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Facts about Taipei, the Heart of Taiwan

Updated on April 16, 2014
Taipei 101, skyscraper in Taipei
Taipei 101, skyscraper in Taipei | Source

Taipei is the capital and education, commercial, and industrial center of Taiwan, Republic of China, situated in the Taipei Basin near the northern tip of the island. The city center rises on the east bank of the Tanshui River, 16 miles (26 km) southwest of Chilung (Keelung),

Taipei grew from three centers: Mengchia (now called Wanhua), Tataocheng, and the inner city. In the first half of the 18th century, Mengchia became an important trade center on the Tanshui River. It prospered until after the 1860s, when its port silted up and its trade was taken over by Tataocheng, a market town 1.5 miles (2.5 km) downstream. Between them an administrative center called Taipei Fu (the present inner city) was founded in 1875 and surrounded by a wall in 1883. After Taiwan was proclaimed a province separate from Fukien in 1886, the first governor, Liu Ming-ch'uan, established his residence in Taipei Fu and designated Tataocheng a settlement for foreign merchants. Liu built new roads linking the three urban districts to combine them into one city. In 1891, Taipei became the official capital of Taiwan.

Wanhua | Source

In 1895, China ceded Taiwan to Japan. During their 50-year occupation, the Japanese rebuilt Taipei's inner city and demolished its wall. As Taihoku, Taipei was the seat of the Japanese administration. In 1945, Taiwan and its capital were restored to China.

After the government of the Republic of China moved to Taipei in 1949, population and industry grew rapidly. In 1958 the provincial government of Taiwan was transferred to Chunghsing New Village, near the center of the island, and in 1967 the city of Taipei was detached from Taiwan province and made a special municipality under the direct jurisdiction of the national government. At the same time, its area was quadrupled to 105 square miles (272 sq km). Large modern apartment buildings with green open spaces were built in outer districts to relieve congestion in the older sections. By 2012 the population had reached an estimated 2,673,226.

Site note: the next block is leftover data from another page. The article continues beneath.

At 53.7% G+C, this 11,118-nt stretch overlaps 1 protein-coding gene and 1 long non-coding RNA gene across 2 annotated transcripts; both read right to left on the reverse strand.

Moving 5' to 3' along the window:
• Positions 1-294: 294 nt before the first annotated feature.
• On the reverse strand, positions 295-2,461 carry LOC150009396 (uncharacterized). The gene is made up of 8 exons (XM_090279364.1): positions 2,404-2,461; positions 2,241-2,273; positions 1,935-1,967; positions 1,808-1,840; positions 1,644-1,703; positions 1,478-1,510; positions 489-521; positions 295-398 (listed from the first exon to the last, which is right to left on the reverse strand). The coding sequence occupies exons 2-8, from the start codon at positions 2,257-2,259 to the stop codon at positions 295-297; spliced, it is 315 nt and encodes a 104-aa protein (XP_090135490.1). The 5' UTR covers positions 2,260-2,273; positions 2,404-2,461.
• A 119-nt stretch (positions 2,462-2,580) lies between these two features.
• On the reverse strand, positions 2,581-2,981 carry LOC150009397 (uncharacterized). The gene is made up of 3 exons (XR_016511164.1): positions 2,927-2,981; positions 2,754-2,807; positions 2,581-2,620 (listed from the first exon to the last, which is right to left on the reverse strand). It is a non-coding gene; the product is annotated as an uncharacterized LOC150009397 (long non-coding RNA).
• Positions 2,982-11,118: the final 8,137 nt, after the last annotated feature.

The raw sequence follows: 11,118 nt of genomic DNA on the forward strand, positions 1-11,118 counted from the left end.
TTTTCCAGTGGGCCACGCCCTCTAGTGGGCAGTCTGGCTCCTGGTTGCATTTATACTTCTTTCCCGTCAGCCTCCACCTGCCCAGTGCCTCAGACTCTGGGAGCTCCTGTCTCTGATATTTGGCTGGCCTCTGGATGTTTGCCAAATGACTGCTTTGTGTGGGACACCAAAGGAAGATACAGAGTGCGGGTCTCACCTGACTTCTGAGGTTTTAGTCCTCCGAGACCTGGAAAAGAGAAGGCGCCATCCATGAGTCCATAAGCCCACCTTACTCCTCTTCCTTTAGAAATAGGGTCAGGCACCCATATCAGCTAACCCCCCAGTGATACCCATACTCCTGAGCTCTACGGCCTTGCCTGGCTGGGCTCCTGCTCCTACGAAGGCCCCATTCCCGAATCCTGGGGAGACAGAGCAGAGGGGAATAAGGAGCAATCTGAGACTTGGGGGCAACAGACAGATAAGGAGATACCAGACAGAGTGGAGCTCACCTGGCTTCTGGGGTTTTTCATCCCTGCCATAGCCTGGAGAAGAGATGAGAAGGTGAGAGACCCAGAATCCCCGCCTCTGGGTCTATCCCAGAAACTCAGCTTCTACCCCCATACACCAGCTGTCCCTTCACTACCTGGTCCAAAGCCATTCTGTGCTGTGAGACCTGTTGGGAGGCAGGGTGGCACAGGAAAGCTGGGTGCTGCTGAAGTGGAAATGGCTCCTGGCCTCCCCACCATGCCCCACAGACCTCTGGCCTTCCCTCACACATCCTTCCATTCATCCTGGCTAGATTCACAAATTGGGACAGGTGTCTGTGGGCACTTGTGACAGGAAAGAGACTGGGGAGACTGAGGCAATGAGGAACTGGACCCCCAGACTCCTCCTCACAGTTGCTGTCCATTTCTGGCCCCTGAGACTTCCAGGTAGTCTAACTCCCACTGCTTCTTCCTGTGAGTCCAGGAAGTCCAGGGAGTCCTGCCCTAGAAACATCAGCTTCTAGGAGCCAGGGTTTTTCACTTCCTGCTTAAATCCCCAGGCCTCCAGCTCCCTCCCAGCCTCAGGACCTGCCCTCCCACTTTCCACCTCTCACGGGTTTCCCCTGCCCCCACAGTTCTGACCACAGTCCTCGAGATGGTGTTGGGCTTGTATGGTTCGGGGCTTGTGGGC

Modern Taipei is surrounded by New Taipei (Xinbei), a special municipality created in 2010 from what had once been Taipei county. It includes the former county-controlled cities of Pan-ch'iao (Banqiao), Luzhou, Sanchong, Shulin, Tucheng, Xizhi, Xindian, Xinzhuang, Yonghe, and Zhongwe. New Taipei City has replaced Taipei as the most populous city in Taiwan. It has a population of 3,939,305 (2012 est.). The population of the Taipei metropolitan area is 6,894,865 (2012 est.).

Taipei is Taiwan's major cultural, industrial, commercial, and tourist center. National Taiwan University and many other educational and professional institutions are located in the city. The National Palace Museum houses the largest collection of Chinese art in the world. Among other places of interest are the Martyrs' Shrine, Chiang Kai-shek Memorial Hall, Sun Yat-sen Memorial Hall, Lungshan Temple, Taipei Confucian Temple, the National Museum of History, the Botanical Garden, and Yangmingshan Park.

About half of the city's factories are engaged in the manufacture of electronic, electrical, metal, chemical, and textile products. Industry is concentrated in the outer districts of Nankang, Shihlin, Neihu, and Sungshan. Many streams of the Taipei Basin have been contaminated by industrial wastes. Because three rivers of the Tanshui system supply 90% of Taipei's water, the government in 1984 set up a Tanshui River pollution-control zone.

Taipei has two airports: Chiang Kai-shek International and Taipei Sung Shan Domestic Airport. The first phase of a multi-billion-dollar rapid-transit system began operation in 1996; the second did so in 2006. The last of six routes linking the city center to the suburbs is scheduled for completion in 2019.


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